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Input sought on Cornwall store

CORNWALL — The Cornwall selectboard is circulating a community-wide survey in hopes of settling the future of the town-owned Lavalley Store building once and for all at next March’s town meeting.
The Lavalley building is a circa-1880s structure located next to the Cornwall Town Hall. It was used for decades as a store and as a residence before being vacated and donated to the town by the Lavalley family in 2001.
In early 2003, the Cornwall Historical Society presented a three-phased plan to put the building back into service, and later moved the contents of the store into the community’s DAR House. Cornwall Historical Society and citizen efforts resulted in re-roofing of the Lavalley building and its placement on the National Register of Historic Places.
Voters at Cornwall’s 2007 annual meeting made, seconded, but ultimately tabled a motion to demolish the Lavalley Store, pending a new effort to seek funding for restoration of the building. That citizen effort resulted in a ambitious proposal to renovate the building for reuse as a business, but proponents could not find the dollars to put the plan into motion.
In the meantime, town officials noted, a widening and resurfacing of Route 30 has exacerbated parking and traffic problems in front of the building, which continues to be without independent water or sewer service.
The Lavalley store remains unoccupied and unused except for seasonal, temporary use as a vegetable and flower stand, said town officials. With debate about the property now a decade old, selectboard members hope to settle the Lavalley Store matter at town meeting next March. The recently mailed townwide survey should help, according to Cornwall selectboard Chairman Bruce Hiland.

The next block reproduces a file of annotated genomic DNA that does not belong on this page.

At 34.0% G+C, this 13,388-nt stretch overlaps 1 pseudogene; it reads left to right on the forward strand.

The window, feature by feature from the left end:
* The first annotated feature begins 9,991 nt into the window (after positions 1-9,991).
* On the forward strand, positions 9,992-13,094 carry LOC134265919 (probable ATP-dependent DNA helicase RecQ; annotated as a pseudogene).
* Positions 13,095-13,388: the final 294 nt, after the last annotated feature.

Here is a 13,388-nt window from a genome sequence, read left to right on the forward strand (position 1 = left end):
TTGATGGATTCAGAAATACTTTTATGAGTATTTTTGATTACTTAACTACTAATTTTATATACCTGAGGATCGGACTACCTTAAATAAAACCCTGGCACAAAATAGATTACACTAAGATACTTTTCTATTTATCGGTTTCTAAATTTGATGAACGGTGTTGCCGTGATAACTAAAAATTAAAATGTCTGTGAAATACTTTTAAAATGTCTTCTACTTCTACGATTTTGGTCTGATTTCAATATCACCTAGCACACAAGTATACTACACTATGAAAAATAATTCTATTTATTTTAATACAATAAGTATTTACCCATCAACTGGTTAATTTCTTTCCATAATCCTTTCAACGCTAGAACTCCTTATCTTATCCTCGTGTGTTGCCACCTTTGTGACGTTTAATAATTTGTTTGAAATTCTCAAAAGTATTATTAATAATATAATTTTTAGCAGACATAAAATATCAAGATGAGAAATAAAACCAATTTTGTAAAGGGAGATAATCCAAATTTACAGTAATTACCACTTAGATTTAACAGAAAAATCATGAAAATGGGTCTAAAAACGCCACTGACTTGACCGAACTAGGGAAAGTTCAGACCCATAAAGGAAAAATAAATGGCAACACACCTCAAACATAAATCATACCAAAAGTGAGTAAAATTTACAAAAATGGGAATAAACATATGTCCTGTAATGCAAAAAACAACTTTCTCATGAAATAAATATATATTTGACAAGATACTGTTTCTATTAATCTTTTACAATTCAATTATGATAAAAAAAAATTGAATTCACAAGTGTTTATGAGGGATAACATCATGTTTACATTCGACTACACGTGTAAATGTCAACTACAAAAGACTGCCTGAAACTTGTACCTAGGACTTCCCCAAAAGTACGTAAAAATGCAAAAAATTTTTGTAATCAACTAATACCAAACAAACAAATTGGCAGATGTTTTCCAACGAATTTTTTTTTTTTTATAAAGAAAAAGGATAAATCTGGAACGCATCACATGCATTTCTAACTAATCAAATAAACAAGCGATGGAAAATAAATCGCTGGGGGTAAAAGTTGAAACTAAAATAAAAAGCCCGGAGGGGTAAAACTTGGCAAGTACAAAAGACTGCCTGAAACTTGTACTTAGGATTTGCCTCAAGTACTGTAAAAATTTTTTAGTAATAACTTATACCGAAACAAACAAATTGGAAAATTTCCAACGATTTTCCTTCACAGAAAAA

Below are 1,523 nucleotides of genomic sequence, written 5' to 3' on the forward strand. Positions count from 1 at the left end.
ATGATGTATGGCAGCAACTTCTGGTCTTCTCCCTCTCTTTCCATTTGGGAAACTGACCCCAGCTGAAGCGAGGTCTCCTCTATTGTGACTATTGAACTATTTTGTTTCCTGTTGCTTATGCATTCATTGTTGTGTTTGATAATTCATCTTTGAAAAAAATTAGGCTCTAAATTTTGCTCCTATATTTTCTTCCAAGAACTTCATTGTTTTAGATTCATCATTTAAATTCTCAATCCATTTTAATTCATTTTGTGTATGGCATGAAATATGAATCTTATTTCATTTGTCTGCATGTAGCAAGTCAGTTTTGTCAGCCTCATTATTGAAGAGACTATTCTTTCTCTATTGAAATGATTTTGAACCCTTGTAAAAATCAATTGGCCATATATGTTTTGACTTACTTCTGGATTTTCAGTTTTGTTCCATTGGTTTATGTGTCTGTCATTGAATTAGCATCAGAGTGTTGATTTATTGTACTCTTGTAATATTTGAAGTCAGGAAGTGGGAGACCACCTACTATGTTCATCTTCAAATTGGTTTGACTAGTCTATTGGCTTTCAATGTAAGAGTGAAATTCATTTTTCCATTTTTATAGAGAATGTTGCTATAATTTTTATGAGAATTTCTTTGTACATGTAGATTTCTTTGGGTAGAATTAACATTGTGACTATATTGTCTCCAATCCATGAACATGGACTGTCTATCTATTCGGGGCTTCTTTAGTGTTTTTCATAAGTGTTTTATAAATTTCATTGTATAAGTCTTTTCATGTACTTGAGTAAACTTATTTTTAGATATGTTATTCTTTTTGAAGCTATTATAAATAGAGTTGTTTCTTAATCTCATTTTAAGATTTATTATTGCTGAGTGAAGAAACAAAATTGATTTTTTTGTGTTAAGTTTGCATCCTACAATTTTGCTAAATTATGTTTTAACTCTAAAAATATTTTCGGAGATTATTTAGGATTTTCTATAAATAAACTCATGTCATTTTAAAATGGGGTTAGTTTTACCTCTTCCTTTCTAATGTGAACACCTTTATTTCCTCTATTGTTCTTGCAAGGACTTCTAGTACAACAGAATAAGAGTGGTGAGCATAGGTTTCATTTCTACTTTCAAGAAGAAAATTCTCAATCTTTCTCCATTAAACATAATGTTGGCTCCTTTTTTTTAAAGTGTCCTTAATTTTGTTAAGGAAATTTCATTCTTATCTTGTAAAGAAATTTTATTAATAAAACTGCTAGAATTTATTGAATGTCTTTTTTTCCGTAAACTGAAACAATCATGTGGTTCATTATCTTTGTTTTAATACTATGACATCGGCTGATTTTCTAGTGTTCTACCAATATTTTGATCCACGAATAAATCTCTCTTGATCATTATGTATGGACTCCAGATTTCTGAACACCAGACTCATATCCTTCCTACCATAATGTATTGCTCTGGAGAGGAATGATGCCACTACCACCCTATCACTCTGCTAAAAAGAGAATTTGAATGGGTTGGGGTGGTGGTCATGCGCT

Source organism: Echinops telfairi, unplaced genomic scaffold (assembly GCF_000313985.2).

“This is an earnest effort as we move toward some sort of a resolution of the Lavalley Store issue,” Hiland said. “We want citizens to help inform the wording of our town meeting article.”
Respondents are asked to declare their preference for one of the four following scenarios:
•  Dismantle the structure, sell salvageable components and recycle the remainder. Estimated cost: $15,000-$25,000.
•  Sell/auction the building for whatever amount the town can get with the condition that the structure be removed from the property within six months. Estimated cost: $5,000-$10,000.
•  Move the salvageable portion(s) to other town-owned property in acknowledgement of the historical importance of the building. Estimated cost: $16,000-$20,000.
•  Restored the building to useful service, at an estimated cost of $450,000-$550,000.
Residents are also invited to write down their own ideas, if they differ from the four options listed.
Residents are asked to turn in their responses by Dec. 31 in order to allow the selectboard enough time to collate the results and fashion a Lavalley Store-related article for the town meeting warning for March 5, 2012. Hiland said 50 responses had been received as of last week. People can e-mail their completed surveys to Town Clerk Sue Johnson at [email protected], hand it to a selectboard member, mail it or drop it off at the town offices.
Hiland is hoping for a good response rate.
“We are looking for some good insight and context,” Hiland said.
Reporter John Flowers is at [email protected].

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